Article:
Your commercial kitchen is the hub of your restaurant and the layout of your kitchen will determine how smoothly your restaurant functions. Strategic thinking with your commercial kitchen design allows your back of house staff to work efficiently and produce quality dishes effectively ensuring that your business maintains its reputation. A commercial kitchen that is not designed effectively can be an obstacle for the team and ultimately could be the downfall of your hard work.

To create the perfect commercial kitchen to suit your restaurant you need to look at the space potential and assess viable options. Think about which commercial kitchen layout works best for your service and space – read on to find out more about commercial kitchen layouts.

Types of commercial kitchen layout:

  • Island layout
  • Zone-style layout
  • Gallery layout
  • Open Kitchen
  • Assembly line layout

Island layout

An island layout commercial kitchen features one main block in the middle of the main space. Cooking equipment is usually in the middle, with food prep, storage and kitchen-to-serve transition areas on the outer walls. This can be reversed depending on your needs with prep equipment in the centre and cooking equipment found at the perimeter.

Benefits of the island kitchen layout:
The circular flow of the island kitchen layout means chefs can congregate in the same area, thus improving communication and staff supervision. An island layout can also make for easier cleaning.

Best suited to:
The island layout is an ideal design for restaurants with ample kitchen space so as not to be an obstacle for staff.

Zone-style layout

A zone-style layout divides your space into different zones to accommodate the different sectors of your commercial kitchen. Zones for food prep, cooking, baking, frying, refrigeration and ice machines, sanitation and ware washing as well as a section for kitchen-to-server transition are created within your commercial kitchen space.

Benefits of the zone-style layout:
The zone layout allows you to keep your commercial kitchen organised and means different dishes can be prepared at the same time. If budget allows you can hire a specialised chef for each station rather than a line cook creating everything from start to finish.

Best suited to:
If you have diverse menus and lots of staff then a zone layout kitchen design is the best option for you. It is a great solution for large operations e.g hotels catering kitchens and event kitchens.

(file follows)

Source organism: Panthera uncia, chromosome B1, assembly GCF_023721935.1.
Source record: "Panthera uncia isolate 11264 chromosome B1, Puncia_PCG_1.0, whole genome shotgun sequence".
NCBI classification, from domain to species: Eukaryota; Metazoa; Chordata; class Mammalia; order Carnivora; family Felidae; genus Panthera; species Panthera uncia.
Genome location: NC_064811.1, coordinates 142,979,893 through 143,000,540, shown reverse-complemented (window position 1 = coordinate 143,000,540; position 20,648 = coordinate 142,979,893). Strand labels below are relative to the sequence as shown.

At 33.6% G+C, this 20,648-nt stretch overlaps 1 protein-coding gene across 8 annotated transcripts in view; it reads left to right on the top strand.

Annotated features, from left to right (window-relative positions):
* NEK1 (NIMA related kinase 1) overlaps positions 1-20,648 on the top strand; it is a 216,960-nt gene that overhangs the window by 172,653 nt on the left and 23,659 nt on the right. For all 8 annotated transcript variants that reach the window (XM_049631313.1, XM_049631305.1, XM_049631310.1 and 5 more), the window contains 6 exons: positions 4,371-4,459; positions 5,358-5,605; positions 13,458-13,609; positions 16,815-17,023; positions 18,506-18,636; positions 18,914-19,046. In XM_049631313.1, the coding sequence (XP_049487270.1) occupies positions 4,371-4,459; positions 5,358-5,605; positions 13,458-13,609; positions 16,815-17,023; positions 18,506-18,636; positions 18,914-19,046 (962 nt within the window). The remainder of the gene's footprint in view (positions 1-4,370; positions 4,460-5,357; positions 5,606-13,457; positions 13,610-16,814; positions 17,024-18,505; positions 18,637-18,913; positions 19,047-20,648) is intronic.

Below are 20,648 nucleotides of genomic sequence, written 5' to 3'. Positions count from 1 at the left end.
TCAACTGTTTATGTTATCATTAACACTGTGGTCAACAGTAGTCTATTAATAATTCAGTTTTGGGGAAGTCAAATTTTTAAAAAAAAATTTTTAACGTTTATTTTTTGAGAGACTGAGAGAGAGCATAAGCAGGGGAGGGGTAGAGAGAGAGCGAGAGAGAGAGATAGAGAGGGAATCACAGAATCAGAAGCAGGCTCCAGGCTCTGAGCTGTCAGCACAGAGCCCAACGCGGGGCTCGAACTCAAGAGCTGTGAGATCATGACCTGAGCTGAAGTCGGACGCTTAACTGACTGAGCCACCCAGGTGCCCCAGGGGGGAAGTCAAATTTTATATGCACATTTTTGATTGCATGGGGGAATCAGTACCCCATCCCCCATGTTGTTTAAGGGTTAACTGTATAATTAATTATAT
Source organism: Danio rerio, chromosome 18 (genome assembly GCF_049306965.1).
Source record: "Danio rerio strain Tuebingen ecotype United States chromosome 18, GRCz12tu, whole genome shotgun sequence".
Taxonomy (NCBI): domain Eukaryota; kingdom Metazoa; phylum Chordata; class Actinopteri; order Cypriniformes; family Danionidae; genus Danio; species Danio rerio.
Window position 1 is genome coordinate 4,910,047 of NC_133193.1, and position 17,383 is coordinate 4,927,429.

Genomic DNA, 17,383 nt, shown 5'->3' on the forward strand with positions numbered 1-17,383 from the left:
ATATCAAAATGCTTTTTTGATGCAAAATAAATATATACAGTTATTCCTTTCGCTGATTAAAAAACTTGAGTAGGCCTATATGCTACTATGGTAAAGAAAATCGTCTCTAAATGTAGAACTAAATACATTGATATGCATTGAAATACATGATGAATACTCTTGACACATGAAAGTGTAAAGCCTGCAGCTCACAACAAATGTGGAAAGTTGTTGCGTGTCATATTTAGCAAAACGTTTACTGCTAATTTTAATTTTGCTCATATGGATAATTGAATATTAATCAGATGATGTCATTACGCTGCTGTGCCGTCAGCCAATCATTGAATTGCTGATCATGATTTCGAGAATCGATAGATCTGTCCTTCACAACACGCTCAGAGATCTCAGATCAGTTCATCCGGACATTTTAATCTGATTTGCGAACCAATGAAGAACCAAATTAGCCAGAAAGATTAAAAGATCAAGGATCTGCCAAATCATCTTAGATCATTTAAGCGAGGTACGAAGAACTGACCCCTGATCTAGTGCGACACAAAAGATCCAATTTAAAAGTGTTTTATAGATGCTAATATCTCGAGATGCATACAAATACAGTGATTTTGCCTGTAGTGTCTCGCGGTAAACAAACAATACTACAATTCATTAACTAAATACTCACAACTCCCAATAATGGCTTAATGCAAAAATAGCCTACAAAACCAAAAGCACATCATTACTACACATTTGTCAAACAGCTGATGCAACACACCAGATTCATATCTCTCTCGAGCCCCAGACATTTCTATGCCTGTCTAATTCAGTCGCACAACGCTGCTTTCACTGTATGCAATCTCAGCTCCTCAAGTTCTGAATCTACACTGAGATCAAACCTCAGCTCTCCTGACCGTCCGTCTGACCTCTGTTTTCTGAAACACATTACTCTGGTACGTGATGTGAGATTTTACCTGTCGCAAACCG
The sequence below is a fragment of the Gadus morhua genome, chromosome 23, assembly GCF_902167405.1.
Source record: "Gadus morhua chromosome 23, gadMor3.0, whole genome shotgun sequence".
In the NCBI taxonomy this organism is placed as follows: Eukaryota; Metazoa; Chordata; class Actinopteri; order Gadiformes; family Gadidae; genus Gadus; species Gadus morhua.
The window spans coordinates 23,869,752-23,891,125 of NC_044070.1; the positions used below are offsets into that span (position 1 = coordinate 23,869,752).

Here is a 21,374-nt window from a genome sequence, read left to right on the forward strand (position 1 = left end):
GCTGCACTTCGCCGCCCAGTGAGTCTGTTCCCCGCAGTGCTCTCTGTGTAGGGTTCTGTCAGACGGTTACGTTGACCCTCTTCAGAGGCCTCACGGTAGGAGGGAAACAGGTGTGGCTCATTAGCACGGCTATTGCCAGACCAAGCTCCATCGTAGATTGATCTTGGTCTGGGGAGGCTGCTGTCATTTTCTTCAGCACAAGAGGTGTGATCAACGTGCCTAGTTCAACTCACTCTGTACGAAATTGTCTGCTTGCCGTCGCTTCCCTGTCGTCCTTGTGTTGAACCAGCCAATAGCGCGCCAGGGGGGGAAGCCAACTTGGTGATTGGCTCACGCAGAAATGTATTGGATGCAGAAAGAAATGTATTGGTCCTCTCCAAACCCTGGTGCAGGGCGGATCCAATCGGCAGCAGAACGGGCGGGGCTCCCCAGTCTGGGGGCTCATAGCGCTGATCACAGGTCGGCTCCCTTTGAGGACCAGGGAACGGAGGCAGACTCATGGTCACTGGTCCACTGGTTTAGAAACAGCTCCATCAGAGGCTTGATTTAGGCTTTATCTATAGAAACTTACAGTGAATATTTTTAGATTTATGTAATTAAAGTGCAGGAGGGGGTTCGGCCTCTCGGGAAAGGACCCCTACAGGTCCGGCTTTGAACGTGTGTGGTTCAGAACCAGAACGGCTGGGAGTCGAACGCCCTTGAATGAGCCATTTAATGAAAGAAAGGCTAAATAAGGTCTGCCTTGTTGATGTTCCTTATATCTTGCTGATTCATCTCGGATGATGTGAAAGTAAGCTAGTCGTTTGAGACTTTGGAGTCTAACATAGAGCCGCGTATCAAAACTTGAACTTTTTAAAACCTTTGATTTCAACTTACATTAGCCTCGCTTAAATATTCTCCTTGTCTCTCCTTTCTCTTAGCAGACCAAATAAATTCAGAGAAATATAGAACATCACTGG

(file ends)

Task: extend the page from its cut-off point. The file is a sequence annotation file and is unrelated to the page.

Gallery layout

In a gallery kitchen layout, all stations and equipment are on the perimeter of the kitchen. Generally, in a very tight space, kitchen equipment is placed along parallel two walls.

Benefits of the galley layout kitchen:
If your kitchen is large enough to have a ring layout with empty space in the centre you can have multiple cooks in the kitchen and they can easily rotate to work multiple stations at once.

Best suited to:
A gallery-style layout is perfect if you have a tight space, think food trucks, small cafe spaces, smaller education facilities, pop up food kitchens.

Open kitchen layout

We have previously written a blog on why you should consider an open kitchen but here’s a quick overview.
An open kitchen layout lets customers see the action as their meals are prepared! Usually, the customer can’t see this part of the meal prep as it is hidden away in a kitchen behind the scenes.

By removing a wall, any commercial kitchen can be made into an open kitchen layout.

Benefits of the open kitchen layout:
An open kitchen has many benefits it is perfect for entertaining guests, you can create chef’s table seating by placing stools by the kitchen, it brings a fun element to the dining experience and you can maximise small spaces using this solution.

Best suited to:
Typically open kitchens are seen in high-end restaurants or restaurants with smaller commercial spaces.

Assembly line layout

Assembly line layouts consist of a central row or single island that starts with food prep and ends with completed dishes that are ready to be served to the customer. Think of it much like a warehouse assembly line, with different staff creating different sections to complete the final product.

Benefits of the assembly line layout:
If you are creating the same dish repeatedly this particular commercial kitchen layout will work well. The assembly line means multiple cooks are each responsible for their part of the food production process.

Best suited to:
Limited menu restaurants with similar prep styles will benefit from the assembly line layout, for example, pizza places, burger joints etc .

At Ceba our team has many years of experience helping clients understand the best commercial kitchen layout required for their restaurant – if you are considering a new commercial kitchen or even a kitchen refurb why not get in touch and one of the team can guide you to creating the perfect commercial kitchen.